Aboard the U.S.S. Tripoli, Pacific Ocean. May 10, 2022: One of the biggest hazards our nation’s sailors face at sea, a sudden is an uncontrollable fire. Unlike on land, there is no place to run from a fire aboard a ship, especially a warship full of explosives.
Imagine yourself on a modern aircraft carrier with fighter jets taking off, helicopters landing on a deck with tons of high explosives below. Any accident could cause an explosion threatening thousands of lives in mere minutes. The fate of the crew lies in the hands of its highly trained Damage Controlmen. Yes, they fight fires, but are capable of so much more.
Danger is ever present in naval operations, on ships as well as submarines.
All American sailors receive training on damage control and basic emergency medical skills in such an emergency, Damage Controlmen are the Navy version of “first responders,” trained in firefighting, chemical, radiological, and biographical warfare, and the steps necessary to stabilize a ship on fire.
Damage Controlmen begin their careers at Basic Engineering Common Core “A” School at Great Lakes, Illinois. Here they receive 10 weeks of training on the ins and outs of firefighting systems, shipboard damage control, ship stability and drainage systems. Additionally, each Damage Controlmen must learn to operate emergency breathing devices, de-smoking and gas analyzing equipment.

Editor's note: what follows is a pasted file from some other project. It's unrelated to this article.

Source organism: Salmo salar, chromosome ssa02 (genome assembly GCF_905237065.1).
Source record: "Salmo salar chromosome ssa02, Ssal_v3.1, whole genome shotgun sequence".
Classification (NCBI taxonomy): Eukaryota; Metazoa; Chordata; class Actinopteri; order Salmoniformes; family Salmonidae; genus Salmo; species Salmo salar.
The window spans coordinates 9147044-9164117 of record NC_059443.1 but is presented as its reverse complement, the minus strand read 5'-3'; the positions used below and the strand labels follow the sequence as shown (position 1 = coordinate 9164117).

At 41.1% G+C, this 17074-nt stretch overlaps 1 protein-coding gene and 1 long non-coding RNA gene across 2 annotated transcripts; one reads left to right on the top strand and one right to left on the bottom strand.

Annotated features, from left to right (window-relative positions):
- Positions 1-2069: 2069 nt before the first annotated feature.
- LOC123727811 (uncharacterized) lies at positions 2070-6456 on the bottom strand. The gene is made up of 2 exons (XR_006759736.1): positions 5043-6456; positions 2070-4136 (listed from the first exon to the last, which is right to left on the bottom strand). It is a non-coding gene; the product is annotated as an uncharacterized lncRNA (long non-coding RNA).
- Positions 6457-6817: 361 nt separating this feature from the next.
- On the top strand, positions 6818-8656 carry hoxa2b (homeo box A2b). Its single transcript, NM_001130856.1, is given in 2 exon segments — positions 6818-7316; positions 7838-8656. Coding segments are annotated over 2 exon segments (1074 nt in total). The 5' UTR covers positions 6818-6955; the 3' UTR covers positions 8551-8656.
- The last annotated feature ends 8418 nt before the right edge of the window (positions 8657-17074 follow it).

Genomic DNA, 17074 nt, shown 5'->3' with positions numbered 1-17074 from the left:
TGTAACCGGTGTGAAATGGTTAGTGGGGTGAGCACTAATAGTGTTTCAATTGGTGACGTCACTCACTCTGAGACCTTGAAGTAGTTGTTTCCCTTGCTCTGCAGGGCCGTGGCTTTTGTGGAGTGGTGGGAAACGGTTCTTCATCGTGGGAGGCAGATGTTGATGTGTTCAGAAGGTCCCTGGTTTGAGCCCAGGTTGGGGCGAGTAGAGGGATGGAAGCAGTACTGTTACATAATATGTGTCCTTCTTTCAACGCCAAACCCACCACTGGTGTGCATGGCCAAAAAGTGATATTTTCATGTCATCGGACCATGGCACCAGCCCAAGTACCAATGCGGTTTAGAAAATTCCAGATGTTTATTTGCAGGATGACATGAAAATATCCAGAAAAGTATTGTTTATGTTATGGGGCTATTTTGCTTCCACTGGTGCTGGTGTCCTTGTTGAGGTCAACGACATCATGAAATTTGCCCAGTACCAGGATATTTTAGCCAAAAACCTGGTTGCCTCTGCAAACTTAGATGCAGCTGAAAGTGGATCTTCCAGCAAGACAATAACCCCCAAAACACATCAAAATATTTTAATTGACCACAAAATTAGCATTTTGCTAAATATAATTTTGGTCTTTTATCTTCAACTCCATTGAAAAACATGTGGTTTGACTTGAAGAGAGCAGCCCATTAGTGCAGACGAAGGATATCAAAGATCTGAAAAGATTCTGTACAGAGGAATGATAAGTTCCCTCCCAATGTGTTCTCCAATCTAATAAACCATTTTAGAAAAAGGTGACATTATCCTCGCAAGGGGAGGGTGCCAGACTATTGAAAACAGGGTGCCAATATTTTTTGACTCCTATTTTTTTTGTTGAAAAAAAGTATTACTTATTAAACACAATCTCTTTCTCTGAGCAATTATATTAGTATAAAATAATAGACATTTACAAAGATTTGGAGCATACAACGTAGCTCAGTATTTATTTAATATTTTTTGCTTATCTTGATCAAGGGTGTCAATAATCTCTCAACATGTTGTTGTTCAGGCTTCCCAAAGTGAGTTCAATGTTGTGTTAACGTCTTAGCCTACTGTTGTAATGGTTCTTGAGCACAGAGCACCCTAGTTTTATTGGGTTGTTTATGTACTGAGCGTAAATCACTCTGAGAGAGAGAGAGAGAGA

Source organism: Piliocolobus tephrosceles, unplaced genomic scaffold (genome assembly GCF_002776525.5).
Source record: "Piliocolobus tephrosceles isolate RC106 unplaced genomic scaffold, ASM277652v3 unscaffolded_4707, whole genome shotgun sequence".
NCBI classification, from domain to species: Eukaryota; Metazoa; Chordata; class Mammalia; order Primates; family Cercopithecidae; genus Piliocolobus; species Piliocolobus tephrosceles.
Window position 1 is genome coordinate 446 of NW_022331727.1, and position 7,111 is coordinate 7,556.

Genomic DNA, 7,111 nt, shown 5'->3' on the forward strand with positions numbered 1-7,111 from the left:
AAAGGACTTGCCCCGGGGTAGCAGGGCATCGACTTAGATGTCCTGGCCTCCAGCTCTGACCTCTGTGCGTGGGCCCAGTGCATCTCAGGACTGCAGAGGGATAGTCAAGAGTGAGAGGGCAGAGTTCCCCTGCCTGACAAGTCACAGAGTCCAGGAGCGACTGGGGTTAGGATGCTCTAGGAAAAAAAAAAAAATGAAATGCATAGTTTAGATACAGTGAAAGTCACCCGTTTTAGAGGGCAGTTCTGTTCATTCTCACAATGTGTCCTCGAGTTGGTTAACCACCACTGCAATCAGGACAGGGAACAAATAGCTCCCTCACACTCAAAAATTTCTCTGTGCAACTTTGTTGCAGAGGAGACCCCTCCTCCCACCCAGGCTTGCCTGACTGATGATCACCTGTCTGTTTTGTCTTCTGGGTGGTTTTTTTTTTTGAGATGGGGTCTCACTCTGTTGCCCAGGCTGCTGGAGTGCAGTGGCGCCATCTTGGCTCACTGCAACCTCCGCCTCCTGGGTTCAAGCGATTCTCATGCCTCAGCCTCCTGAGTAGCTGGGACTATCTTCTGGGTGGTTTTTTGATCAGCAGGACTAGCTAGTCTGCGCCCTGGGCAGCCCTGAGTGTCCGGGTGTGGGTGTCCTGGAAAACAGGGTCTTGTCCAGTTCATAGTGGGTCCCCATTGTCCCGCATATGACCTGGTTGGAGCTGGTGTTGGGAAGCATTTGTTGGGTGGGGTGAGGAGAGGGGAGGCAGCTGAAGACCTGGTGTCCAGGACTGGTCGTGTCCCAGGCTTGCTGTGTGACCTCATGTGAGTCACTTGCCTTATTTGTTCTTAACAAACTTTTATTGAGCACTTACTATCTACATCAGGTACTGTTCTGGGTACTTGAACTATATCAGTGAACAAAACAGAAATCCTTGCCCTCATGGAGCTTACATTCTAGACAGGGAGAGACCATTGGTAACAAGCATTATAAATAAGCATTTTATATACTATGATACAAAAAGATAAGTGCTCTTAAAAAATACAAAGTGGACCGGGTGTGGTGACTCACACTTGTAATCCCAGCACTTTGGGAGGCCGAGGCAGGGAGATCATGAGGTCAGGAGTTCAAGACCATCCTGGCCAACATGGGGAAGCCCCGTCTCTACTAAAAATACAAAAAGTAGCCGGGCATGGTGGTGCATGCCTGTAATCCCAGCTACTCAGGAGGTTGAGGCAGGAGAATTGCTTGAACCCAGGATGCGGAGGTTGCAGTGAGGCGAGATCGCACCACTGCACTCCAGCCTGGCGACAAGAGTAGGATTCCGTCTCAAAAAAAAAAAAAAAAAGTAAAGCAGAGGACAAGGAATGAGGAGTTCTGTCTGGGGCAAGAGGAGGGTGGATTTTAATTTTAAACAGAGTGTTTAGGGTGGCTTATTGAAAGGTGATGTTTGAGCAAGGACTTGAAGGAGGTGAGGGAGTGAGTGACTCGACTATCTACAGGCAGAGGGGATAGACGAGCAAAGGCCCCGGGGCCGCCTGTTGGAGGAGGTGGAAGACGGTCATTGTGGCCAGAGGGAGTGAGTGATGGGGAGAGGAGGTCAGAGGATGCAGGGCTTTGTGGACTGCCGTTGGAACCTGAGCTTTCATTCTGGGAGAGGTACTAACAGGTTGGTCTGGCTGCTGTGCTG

A real-life example of the skill and bravery of Navy Damage Controlmen is appropriate here.
When cowardly Al Qaeda terrorists attacked the U.S.S. Cole on October 12, 2000 while she refueled at the Yemini port of Aden, Lieutenant Commander Deborah W. Courtney, serving as engineer officer, sprang into action. Courtney directed the damage control response. According to her Navy Meritorious Commendation for actions that day, Commander Courtney’s “confident and decisive actions limited progressive flooding that endangered the ship, contained thousands of gallons of leaking fuel oil, which threatened to set the ship ablaze.”
Seven others received Navy commendations for their bravery and swift action that saved both the ship and hundreds of lives. The U.S.S. Cole remains in active service to this day.
They deliver for us -- we deliver for them. A simple moral equation. Care packages, sports equipment, phone cards, specialty equipment, and more, all yield high morale.
In this photo by Specialist 2nd Class Malcolm Kelley, Sailors practice hose team movements during an aviation firefighting drill in the hangar bay aboard the amphibious assault ship.